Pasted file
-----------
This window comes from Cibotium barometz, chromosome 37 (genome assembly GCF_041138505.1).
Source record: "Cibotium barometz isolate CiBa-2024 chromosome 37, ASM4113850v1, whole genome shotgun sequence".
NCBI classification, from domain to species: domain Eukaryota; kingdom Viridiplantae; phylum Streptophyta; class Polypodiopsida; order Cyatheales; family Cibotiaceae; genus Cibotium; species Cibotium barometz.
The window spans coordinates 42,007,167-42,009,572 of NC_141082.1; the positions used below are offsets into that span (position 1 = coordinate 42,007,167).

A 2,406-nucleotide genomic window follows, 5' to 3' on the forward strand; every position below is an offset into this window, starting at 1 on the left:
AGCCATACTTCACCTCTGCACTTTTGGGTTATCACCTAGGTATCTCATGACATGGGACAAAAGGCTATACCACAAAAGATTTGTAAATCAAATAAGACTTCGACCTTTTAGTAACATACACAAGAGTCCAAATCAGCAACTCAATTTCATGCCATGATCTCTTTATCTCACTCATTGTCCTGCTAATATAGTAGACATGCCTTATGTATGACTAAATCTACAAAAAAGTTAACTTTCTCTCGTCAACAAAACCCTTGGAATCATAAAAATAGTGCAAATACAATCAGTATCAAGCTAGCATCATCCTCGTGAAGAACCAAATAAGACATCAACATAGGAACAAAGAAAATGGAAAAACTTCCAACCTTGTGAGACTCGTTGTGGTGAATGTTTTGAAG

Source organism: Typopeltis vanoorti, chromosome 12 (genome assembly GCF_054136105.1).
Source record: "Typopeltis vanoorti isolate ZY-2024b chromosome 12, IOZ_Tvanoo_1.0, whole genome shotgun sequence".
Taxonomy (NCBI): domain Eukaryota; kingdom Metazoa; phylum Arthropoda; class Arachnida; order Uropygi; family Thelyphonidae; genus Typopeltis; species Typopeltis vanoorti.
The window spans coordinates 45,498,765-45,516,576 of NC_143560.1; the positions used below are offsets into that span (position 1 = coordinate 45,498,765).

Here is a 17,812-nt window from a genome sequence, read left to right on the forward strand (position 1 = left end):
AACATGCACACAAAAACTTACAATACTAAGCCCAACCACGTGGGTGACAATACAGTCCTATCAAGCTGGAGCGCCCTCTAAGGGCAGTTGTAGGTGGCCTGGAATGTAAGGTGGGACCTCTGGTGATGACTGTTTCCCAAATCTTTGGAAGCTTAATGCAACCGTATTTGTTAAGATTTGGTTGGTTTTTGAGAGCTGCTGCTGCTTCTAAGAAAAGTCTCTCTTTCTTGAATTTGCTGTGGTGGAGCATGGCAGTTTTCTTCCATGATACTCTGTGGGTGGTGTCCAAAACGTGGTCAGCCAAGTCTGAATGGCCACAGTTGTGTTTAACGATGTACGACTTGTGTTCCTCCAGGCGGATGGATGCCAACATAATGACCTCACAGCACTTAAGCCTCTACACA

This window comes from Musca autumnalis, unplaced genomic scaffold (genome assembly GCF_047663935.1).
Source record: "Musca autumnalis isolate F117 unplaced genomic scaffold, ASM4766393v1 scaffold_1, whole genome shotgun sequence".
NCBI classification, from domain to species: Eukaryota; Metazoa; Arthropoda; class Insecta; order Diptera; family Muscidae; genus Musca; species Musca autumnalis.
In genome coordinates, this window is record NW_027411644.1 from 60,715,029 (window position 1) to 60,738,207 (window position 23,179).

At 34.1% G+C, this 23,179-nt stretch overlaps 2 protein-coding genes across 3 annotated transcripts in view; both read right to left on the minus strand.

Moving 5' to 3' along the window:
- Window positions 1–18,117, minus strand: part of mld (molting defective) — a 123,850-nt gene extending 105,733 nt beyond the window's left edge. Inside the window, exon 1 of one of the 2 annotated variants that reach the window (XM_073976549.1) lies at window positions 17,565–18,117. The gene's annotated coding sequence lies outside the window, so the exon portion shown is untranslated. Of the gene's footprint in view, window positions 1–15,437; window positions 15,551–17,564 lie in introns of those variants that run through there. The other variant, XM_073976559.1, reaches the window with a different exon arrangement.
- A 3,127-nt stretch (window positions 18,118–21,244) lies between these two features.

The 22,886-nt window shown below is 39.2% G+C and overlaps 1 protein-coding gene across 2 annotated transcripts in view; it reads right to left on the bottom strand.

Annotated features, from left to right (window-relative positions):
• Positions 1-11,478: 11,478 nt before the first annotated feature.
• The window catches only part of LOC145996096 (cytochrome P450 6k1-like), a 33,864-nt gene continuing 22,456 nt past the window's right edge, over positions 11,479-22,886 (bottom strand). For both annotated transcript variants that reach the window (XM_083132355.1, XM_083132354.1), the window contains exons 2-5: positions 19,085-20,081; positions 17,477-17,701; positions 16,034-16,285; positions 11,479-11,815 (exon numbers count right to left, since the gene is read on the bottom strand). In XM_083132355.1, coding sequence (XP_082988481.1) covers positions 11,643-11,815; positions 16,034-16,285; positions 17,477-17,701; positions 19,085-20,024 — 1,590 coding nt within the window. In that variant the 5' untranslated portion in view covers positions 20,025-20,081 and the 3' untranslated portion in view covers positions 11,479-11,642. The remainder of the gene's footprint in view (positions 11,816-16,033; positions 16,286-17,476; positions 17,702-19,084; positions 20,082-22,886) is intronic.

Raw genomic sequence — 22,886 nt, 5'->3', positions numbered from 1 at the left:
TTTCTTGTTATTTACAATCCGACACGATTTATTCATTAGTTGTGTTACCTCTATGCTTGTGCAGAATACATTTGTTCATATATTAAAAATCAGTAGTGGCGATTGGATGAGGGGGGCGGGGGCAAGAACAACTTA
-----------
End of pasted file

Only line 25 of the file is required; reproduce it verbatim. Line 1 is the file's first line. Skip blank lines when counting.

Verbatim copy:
Raw genomic sequence — 22,886 nt, 5'->3', positions numbered from 1 at the left: